Council is proposing that all of the above highlighted development standards are to be imposed on this development, which we believe is inconsistent with Ministerial Direction 6.3 (4) (b).  Additionally there are no less than four (4) drawings contained within the Draft DCP which we believe are inconsistent with Ministerial Direction 6.3 (5). We believe that Council should abide by the Gateway Alteration to have no Site Specific Provisions other than the 600 dwelling cap that is approved in the Gateway Alteration dated 13th June 2017. We raise the question of whether the requirement in the draft DCP that "The land is to be owned and developed by a single entity" should be supported.      

10. Including site specific micro-lots within the first development to proceed within the Cherrybrook Planning Precinct would set a terrible precedent.

The proposed micro-lots would "facilitate a new type of housing product in the Shire", on 86m² lots, as stated in Council's Report. This is the equivalent of 8 dwellings and 8 garages on the 700m² zoned block. The Mirvac development would be the first development to be approved and built in the Cherrybrook Planning Precinct. If a Site Specific Provision is permitted for Mirvac which would allow this new type of housing product in the Planning Precinct, Council could not in all fairness object to other developers within the Precinct being afforded the same opportunity that Mirvac is being provided. A Site Specific Provision that would allow the first development within the Precinct to include these Mirvac micro-lots would, we believe, have dire consequences for the future development and character of the Cherrybrook Planning Precinct.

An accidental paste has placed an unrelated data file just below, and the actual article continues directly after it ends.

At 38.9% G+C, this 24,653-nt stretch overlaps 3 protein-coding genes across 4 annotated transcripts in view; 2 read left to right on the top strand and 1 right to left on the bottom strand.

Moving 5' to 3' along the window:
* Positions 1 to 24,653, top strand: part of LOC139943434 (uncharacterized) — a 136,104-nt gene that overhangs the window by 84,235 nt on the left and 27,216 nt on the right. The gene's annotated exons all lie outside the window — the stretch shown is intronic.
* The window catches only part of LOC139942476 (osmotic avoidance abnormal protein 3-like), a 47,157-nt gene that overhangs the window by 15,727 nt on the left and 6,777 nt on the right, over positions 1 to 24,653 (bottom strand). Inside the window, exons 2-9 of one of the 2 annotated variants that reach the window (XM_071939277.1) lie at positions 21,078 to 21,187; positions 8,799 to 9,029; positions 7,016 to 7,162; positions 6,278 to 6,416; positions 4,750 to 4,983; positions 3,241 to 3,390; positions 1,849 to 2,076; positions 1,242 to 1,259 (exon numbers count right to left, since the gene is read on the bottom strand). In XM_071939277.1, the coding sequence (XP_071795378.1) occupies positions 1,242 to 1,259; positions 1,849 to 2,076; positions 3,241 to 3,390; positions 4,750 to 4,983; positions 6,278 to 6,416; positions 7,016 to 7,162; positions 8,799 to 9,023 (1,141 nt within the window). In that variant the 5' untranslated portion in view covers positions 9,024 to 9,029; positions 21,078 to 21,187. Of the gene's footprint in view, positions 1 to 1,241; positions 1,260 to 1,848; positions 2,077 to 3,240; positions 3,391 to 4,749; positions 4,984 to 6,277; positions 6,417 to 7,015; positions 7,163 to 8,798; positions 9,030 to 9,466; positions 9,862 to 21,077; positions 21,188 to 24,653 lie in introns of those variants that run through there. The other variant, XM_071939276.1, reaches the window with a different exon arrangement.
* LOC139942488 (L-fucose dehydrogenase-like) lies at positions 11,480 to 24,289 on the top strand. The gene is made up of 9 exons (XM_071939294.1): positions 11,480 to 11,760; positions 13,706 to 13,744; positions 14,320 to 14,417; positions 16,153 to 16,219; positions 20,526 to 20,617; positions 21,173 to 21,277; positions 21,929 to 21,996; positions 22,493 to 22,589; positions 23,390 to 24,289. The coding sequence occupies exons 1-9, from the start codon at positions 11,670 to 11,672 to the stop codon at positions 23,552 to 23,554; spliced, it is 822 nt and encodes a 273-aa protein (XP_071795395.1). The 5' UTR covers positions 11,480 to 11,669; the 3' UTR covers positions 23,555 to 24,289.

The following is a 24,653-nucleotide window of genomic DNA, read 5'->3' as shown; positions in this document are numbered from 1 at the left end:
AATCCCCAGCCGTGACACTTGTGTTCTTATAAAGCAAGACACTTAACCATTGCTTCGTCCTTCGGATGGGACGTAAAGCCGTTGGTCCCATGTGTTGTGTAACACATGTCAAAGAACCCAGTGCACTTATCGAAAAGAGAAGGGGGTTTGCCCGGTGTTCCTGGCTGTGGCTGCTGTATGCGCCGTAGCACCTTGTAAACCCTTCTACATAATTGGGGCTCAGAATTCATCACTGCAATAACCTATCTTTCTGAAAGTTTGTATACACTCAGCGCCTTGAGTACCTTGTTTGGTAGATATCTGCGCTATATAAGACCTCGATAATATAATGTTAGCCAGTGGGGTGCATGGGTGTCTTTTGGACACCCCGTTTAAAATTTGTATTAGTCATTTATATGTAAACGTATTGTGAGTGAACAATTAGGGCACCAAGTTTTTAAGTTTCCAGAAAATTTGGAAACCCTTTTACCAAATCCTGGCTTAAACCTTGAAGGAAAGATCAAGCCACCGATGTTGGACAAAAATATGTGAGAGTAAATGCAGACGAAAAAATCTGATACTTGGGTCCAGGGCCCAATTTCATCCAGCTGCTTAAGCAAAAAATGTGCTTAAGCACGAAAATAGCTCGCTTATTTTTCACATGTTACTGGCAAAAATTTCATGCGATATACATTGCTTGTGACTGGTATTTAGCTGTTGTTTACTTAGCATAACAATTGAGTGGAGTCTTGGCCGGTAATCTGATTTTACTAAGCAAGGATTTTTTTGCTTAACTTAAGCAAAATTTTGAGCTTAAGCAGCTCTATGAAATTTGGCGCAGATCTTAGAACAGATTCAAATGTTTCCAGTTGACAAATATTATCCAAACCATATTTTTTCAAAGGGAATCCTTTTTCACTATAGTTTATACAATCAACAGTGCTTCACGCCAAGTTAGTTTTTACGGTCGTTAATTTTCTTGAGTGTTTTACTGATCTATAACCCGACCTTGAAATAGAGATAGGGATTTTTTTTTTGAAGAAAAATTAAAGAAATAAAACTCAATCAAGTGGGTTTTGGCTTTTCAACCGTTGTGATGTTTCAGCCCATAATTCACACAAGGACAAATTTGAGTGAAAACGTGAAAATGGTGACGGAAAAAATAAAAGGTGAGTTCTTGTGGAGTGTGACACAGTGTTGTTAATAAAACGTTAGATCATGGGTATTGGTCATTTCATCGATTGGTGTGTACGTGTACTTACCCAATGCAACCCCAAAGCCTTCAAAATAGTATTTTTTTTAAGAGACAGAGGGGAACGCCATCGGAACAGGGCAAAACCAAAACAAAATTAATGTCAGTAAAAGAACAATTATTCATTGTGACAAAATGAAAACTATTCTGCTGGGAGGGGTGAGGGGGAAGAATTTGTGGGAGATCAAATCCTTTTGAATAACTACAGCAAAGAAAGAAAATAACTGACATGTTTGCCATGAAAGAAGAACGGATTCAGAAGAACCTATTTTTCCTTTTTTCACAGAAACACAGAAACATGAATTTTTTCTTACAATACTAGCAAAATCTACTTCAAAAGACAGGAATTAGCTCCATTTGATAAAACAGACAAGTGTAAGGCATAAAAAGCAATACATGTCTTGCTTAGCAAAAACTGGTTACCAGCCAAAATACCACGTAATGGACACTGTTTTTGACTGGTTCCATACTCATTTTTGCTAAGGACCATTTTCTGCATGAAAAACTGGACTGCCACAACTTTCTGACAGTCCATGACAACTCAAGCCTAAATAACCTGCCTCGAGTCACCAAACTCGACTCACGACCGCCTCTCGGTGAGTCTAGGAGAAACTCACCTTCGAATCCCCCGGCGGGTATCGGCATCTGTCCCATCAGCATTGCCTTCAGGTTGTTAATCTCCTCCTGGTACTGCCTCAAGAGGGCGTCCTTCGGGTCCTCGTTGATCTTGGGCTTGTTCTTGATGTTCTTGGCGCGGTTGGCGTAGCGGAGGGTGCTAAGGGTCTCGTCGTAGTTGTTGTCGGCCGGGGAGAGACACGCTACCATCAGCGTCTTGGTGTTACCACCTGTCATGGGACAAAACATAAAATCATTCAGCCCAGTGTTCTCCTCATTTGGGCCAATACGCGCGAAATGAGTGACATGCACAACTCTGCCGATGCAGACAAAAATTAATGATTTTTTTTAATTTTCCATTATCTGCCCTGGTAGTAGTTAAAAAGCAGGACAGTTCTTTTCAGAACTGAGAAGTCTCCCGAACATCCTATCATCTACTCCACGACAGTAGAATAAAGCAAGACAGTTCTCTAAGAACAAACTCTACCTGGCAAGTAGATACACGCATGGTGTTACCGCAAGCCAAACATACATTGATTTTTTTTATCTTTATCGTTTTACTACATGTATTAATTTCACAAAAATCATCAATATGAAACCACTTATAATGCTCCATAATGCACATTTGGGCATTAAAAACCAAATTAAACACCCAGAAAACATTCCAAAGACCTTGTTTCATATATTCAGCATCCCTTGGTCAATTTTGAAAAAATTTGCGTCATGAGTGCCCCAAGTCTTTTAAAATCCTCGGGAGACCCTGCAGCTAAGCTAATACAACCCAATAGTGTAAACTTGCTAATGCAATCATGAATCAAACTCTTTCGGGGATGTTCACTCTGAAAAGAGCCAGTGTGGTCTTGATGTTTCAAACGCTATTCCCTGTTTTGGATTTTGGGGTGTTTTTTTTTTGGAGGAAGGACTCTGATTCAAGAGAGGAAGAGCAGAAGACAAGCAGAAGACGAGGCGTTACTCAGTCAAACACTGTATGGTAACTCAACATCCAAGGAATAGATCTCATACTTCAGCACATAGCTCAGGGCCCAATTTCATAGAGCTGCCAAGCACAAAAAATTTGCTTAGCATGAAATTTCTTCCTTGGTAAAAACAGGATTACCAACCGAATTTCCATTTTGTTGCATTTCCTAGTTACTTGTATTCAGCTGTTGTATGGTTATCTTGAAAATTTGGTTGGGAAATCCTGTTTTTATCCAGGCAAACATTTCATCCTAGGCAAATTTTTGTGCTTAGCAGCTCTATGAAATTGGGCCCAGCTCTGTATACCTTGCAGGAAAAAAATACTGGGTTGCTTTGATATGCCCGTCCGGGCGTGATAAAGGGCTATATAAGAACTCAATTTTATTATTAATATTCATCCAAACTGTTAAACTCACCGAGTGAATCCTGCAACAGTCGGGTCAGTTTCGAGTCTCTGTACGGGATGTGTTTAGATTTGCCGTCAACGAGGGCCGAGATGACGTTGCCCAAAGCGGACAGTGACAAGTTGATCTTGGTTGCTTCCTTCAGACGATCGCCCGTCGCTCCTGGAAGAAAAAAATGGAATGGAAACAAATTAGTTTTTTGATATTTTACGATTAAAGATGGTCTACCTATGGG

In conclusion, we the undersigned residents' community groups, object to The Hills Shire Council's latest request as we firmly believe that:

  • There must be no Site Specific Provisions other than the 600 dwelling cap

  • The amended planning proposal must be transparent in substance and extent

  • Contributions to State public infrastructure should be provided

  • Community facilities must be provided as promised

  • Updated supporting studies must be provided

  • A legally binding contract to protect the Critically Endangered Ecological Communities must be entered into prior to any further progress of this proposal to ensure their conservation

  • The Darling Mills Creek tributaries must be protected and conserved

  • Synthetic products should not be used for the playing fields

  • Approval of the site specific Mirvac micro-lots would set a terrible precedent for the Cherrybrook Planning Precinct

We reiterate that we consider Council's request for the Department to "endorse an alternate approach" is not only inconsistent with the Gateway Determination but that the Department of Planning and Environment's Gateway Determination and subsequent Alteration of Gateway Determination are more appropriate approaches to this development proposal.

Taking into consideration all of the above we the undersigned residents' community groups, respectfully but strongly urge that the Department of Planning and Environment refuse The Hills Shire Council's request to endorse an "alternative approach" to the current Gateway Determination to include a Site Specific Provision and ensure that all of the requirements of the Gateway Determination dated 31st October 2017 and the Gateway Alteration dated 13th June 2018 are met by the proponent and Hills Shire Council. 

Yours sincerely

ForestinDanger

Appendix 1: Cherrybrook Planning Precinct

Heading 1

Appendix 2: 2018 - R4 Zoning Extended
Appendix 3: 2017 - E3 on multi-storey carpark
Appendix 4: R3 zoning is extended over natural regrowth (#8 & 9 in diagram key) in northern corner of site and R4 zoning is extended over the remnant forest (#10 in key) surrounding the southernmost pond (#3 in diagram key)
Appendix 5: Tributaries of Darling Mills Creek
Appendix 7: Carpark as Community Facility
Appendix 6: 2nd pond, north of 'open space'
Appendix 8: Unknown use of Multi-storey carpark